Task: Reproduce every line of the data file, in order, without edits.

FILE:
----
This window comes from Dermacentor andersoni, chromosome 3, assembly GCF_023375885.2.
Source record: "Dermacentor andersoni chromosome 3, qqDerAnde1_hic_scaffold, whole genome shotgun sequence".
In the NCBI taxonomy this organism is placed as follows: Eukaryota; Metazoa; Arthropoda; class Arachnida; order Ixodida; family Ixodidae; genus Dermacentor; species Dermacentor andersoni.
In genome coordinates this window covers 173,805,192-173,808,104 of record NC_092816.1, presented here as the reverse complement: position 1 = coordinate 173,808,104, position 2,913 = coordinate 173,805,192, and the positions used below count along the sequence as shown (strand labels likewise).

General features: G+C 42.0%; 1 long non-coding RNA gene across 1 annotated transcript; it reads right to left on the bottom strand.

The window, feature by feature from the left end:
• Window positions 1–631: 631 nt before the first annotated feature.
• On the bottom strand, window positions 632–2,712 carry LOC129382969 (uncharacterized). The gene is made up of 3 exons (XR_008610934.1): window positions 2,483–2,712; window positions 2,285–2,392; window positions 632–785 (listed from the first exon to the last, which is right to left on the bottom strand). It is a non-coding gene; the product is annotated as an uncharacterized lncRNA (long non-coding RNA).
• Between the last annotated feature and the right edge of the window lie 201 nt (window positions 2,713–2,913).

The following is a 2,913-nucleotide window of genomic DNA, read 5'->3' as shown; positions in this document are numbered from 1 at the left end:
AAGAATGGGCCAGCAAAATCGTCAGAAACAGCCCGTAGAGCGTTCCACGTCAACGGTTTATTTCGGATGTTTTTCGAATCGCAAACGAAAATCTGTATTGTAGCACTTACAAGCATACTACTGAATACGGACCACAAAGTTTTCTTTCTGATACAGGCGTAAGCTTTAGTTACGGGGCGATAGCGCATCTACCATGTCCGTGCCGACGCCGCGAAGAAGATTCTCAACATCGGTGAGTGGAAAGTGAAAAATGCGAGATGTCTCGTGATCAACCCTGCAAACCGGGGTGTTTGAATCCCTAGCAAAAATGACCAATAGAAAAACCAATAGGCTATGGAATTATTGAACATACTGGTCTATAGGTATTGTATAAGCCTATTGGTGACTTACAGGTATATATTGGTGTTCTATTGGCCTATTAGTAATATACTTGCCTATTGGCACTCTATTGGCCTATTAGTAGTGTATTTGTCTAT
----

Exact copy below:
This window comes from Dermacentor andersoni, chromosome 3, assembly GCF_023375885.2.
Source record: "Dermacentor andersoni chromosome 3, qqDerAnde1_hic_scaffold, whole genome shotgun sequence".
In the NCBI taxonomy this organism is placed as follows: Eukaryota; Metazoa; Arthropoda; class Arachnida; order Ixodida; family Ixodidae; genus Dermacentor; species Dermacentor andersoni.
In genome coordinates this window covers 173,805,192-173,808,104 of record NC_092816.1, presented here as the reverse complement: position 1 = coordinate 173,808,104, position 2,913 = coordinate 173,805,192, and the positions used below count along the sequence as shown (strand labels likewise).

General features: G+C 42.0%; 1 long non-coding RNA gene across 1 annotated transcript; it reads right to left on the bottom strand.

The window, feature by feature from the left end:
• Window positions 1–631: 631 nt before the first annotated feature.
• On the bottom strand, window positions 632–2,712 carry LOC129382969 (uncharacterized). The gene is made up of 3 exons (XR_008610934.1): window positions 2,483–2,712; window positions 2,285–2,392; window positions 632–785 (listed from the first exon to the last, which is right to left on the bottom strand). It is a non-coding gene; the product is annotated as an uncharacterized lncRNA (long non-coding RNA).
• Between the last annotated feature and the right edge of the window lie 201 nt (window positions 2,713–2,913).

The following is a 2,913-nucleotide window of genomic DNA, read 5'->3' as shown; positions in this document are numbered from 1 at the left end:
AAGAATGGGCCAGCAAAATCGTCAGAAACAGCCCGTAGAGCGTTCCACGTCAACGGTTTATTTCGGATGTTTTTCGAATCGCAAACGAAAATCTGTATTGTAGCACTTACAAGCATACTACTGAATACGGACCACAAAGTTTTCTTTCTGATACAGGCGTAAGCTTTAGTTACGGGGCGATAGCGCATCTACCATGTCCGTGCCGACGCCGCGAAGAAGATTCTCAACATCGGTGAGTGGAAAGTGAAAAATGCGAGATGTCTCGTGATCAACCCTGCAAACCGGGGTGTTTGAATCCCTAGCAAAAATGACCAATAGAAAAACCAATAGGCTATGGAATTATTGAACATACTGGTCTATAGGTATTGTATAAGCCTATTGGTGACTTACAGGTATATATTGGTGTTCTATTGGCCTATTAGTAATATACTTGCCTATTGGCACTCTATTGGCCTATTAGTAGTGTATTTGTCTAT